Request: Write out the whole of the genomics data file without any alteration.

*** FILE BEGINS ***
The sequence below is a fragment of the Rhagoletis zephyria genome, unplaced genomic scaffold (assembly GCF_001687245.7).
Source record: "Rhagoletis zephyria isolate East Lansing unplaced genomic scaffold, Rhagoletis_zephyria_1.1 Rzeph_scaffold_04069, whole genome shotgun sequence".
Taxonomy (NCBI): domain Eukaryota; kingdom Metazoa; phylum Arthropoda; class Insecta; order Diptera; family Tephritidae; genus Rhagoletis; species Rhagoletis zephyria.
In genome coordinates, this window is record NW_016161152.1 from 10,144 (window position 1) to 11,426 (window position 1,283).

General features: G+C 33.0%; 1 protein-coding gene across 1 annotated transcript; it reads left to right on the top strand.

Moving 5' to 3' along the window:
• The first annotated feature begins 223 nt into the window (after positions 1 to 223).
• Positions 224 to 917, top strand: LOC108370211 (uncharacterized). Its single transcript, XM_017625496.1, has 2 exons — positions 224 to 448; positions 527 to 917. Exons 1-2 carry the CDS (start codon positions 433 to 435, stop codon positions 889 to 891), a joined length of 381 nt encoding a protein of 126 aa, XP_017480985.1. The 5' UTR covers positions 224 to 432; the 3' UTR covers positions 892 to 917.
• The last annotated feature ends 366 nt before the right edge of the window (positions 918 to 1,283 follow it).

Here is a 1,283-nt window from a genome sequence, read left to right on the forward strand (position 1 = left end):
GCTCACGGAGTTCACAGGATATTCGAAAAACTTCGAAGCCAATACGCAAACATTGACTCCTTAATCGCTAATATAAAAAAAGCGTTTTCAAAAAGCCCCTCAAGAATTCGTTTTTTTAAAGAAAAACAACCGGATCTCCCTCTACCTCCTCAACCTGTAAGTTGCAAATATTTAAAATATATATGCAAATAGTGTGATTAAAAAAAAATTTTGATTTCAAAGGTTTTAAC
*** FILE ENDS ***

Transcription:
The sequence below is a fragment of the Rhagoletis zephyria genome, unplaced genomic scaffold (assembly GCF_001687245.7).
Source record: "Rhagoletis zephyria isolate East Lansing unplaced genomic scaffold, Rhagoletis_zephyria_1.1 Rzeph_scaffold_04069, whole genome shotgun sequence".
Taxonomy (NCBI): domain Eukaryota; kingdom Metazoa; phylum Arthropoda; class Insecta; order Diptera; family Tephritidae; genus Rhagoletis; species Rhagoletis zephyria.
In genome coordinates, this window is record NW_016161152.1 from 10,144 (window position 1) to 11,426 (window position 1,283).

General features: G+C 33.0%; 1 protein-coding gene across 1 annotated transcript; it reads left to right on the top strand.

Moving 5' to 3' along the window:
• The first annotated feature begins 223 nt into the window (after positions 1 to 223).
• Positions 224 to 917, top strand: LOC108370211 (uncharacterized). Its single transcript, XM_017625496.1, has 2 exons — positions 224 to 448; positions 527 to 917. Exons 1-2 carry the CDS (start codon positions 433 to 435, stop codon positions 889 to 891), a joined length of 381 nt encoding a protein of 126 aa, XP_017480985.1. The 5' UTR covers positions 224 to 432; the 3' UTR covers positions 892 to 917.
• The last annotated feature ends 366 nt before the right edge of the window (positions 918 to 1,283 follow it).

Here is a 1,283-nt window from a genome sequence, read left to right on the forward strand (position 1 = left end):
GCTCACGGAGTTCACAGGATATTCGAAAAACTTCGAAGCCAATACGCAAACATTGACTCCTTAATCGCTAATATAAAAAAAGCGTTTTCAAAAAGCCCCTCAAGAATTCGTTTTTTTAAAGAAAAACAACCGGATCTCCCTCTACCTCCTCAACCTGTAAGTTGCAAATATTTAAAATATATATGCAAATAGTGTGATTAAAAAAAAATTTTGATTTCAAAGGTTTTAAC